The public nature of the filing came to light when the Wallises filed an opposition to a motion for terminating sanctions where they claimed that their actions were justified by PHL’s inability to keep material confidential. Mendoza asserted that these statements in her points and authorities was the manner in which she notified PHL and its attorneys that the declaration was not under seal. She admitted at the hearing in the trial court that she had not otherwise notified PHL and its counsel. Ms. Mendoza also claimed that she got advice from State Bar ethics hotline to the effect that her “paramount” duty was to her clients to reveal to them the public availability of the alleged trade secrets and to advise them concerning the legal effect of the public availability on the status of the information as trade secrets. The Wallises had third parties view or copy the declaration in an attempt to shield themselves from a lawsuit or other adverse consequences of having viewed the Griffin declaration themselves.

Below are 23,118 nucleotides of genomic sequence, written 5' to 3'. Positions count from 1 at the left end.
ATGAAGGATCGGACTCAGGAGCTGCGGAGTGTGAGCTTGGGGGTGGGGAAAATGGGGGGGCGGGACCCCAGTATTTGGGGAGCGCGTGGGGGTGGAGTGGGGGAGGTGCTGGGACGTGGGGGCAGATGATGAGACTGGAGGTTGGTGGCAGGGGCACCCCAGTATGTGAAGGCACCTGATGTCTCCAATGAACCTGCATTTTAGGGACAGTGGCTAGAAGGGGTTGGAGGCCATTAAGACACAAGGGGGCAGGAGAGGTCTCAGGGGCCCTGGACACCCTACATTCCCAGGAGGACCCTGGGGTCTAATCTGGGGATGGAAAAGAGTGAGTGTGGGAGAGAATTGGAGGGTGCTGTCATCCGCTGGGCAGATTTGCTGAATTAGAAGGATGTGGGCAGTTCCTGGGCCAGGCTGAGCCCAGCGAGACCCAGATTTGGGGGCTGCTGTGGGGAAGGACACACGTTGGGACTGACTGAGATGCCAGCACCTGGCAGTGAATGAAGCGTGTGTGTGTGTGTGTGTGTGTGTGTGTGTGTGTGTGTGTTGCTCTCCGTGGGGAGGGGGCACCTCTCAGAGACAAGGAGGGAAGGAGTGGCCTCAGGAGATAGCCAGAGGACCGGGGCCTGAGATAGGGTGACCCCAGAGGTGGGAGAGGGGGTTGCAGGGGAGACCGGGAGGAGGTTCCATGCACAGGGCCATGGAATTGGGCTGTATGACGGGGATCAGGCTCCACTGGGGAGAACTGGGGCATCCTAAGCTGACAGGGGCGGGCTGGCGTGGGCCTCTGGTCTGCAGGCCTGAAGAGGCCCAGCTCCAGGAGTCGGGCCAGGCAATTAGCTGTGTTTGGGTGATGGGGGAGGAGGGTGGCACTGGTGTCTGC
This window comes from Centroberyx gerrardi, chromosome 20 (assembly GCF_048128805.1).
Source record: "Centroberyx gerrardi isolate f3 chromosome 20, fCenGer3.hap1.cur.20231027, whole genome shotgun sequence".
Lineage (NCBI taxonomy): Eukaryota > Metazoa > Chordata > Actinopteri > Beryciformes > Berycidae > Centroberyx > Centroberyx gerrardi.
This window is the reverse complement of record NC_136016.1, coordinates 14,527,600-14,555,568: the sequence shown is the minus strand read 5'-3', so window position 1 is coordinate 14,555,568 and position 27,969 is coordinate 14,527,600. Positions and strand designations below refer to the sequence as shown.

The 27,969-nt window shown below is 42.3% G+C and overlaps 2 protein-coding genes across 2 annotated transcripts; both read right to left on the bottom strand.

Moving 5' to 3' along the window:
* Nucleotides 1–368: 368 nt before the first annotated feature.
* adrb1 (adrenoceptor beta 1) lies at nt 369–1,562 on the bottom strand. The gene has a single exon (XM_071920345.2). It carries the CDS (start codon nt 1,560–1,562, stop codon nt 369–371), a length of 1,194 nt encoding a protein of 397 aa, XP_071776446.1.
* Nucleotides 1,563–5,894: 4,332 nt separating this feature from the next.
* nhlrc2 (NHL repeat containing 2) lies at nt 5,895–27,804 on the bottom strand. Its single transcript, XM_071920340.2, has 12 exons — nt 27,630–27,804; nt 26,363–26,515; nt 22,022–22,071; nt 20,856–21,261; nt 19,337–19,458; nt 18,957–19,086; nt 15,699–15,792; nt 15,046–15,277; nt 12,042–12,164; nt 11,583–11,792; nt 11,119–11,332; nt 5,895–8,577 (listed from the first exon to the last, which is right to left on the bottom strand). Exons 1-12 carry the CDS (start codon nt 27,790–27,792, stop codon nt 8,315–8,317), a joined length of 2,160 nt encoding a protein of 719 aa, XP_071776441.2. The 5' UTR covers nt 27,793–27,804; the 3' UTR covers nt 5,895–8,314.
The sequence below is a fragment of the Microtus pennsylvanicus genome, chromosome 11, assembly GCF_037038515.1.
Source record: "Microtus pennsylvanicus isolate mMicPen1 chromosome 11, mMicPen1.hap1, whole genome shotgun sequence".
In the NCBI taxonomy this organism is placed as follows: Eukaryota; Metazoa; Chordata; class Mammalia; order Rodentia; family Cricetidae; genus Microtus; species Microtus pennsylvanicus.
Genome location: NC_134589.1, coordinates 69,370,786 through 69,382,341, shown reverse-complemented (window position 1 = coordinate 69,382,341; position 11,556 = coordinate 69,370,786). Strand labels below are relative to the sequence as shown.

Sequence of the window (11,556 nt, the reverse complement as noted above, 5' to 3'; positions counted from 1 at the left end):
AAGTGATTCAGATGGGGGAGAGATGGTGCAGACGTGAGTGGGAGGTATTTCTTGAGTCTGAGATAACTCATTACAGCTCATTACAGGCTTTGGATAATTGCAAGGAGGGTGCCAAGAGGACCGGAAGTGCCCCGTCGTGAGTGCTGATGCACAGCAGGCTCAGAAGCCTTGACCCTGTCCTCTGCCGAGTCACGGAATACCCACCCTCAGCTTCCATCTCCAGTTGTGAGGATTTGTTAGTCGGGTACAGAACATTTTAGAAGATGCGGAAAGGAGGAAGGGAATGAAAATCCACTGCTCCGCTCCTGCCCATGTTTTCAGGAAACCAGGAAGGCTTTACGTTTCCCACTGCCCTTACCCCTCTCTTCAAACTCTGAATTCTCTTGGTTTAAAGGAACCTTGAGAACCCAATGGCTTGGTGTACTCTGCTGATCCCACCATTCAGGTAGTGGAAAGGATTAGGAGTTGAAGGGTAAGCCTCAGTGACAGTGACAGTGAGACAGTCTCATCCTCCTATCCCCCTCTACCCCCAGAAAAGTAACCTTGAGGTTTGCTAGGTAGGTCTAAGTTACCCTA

Ms. Mendoza revealed to the court that the sealed declaration had been posted on the internet, and PHL hired a computer consultant to locate it in an Internet posting. Ms. Mendoza claimed not to know where the posting was and would not say how she had learned of it based on attorney client privilege. It later came to light that James Wallis had e-mailed both Dale Wallis and Mendoza the address of the Internet posting. Dale Wallis intentionally deleted the e-mail, thus making it unavailable to the court and PHL.